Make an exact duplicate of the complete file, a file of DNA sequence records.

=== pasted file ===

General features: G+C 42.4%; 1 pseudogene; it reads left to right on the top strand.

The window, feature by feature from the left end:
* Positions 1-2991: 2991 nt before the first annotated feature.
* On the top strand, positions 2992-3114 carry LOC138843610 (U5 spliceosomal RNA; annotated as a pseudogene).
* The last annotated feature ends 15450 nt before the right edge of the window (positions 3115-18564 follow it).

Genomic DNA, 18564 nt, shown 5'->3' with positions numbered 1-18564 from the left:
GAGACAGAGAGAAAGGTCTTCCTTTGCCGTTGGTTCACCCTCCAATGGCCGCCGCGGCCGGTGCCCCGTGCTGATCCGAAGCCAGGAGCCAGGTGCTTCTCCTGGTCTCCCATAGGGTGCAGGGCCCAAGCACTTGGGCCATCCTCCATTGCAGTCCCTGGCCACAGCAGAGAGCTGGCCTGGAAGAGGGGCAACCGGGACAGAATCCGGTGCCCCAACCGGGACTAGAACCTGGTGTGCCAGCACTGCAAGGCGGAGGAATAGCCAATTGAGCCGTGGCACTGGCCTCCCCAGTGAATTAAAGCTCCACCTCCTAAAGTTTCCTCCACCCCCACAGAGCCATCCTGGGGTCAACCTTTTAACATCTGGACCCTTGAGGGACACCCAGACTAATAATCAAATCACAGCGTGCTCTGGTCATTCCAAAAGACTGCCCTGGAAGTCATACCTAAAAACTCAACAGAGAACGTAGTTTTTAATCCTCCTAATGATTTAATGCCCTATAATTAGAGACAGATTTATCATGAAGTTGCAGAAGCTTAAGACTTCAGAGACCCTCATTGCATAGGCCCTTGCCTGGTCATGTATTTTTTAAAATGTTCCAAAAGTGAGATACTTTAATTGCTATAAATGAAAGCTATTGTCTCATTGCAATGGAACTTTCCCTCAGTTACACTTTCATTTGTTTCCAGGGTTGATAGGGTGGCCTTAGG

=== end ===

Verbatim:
General features: G+C 42.4%; 1 pseudogene; it reads left to right on the top strand.

The window, feature by feature from the left end:
* Positions 1-2991: 2991 nt before the first annotated feature.
* On the top strand, positions 2992-3114 carry LOC138843610 (U5 spliceosomal RNA; annotated as a pseudogene).
* The last annotated feature ends 15450 nt before the right edge of the window (positions 3115-18564 follow it).

Genomic DNA, 18564 nt, shown 5'->3' with positions numbered 1-18564 from the left:
GAGACAGAGAGAAAGGTCTTCCTTTGCCGTTGGTTCACCCTCCAATGGCCGCCGCGGCCGGTGCCCCGTGCTGATCCGAAGCCAGGAGCCAGGTGCTTCTCCTGGTCTCCCATAGGGTGCAGGGCCCAAGCACTTGGGCCATCCTCCATTGCAGTCCCTGGCCACAGCAGAGAGCTGGCCTGGAAGAGGGGCAACCGGGACAGAATCCGGTGCCCCAACCGGGACTAGAACCTGGTGTGCCAGCACTGCAAGGCGGAGGAATAGCCAATTGAGCCGTGGCACTGGCCTCCCCAGTGAATTAAAGCTCCACCTCCTAAAGTTTCCTCCACCCCCACAGAGCCATCCTGGGGTCAACCTTTTAACATCTGGACCCTTGAGGGACACCCAGACTAATAATCAAATCACAGCGTGCTCTGGTCATTCCAAAAGACTGCCCTGGAAGTCATACCTAAAAACTCAACAGAGAACGTAGTTTTTAATCCTCCTAATGATTTAATGCCCTATAATTAGAGACAGATTTATCATGAAGTTGCAGAAGCTTAAGACTTCAGAGACCCTCATTGCATAGGCCCTTGCCTGGTCATGTATTTTTTAAAATGTTCCAAAAGTGAGATACTTTAATTGCTATAAATGAAAGCTATTGTCTCATTGCAATGGAACTTTCCCTCAGTTACACTTTCATTTGTTTCCAGGGTTGATAGGGTGGCCTTAGG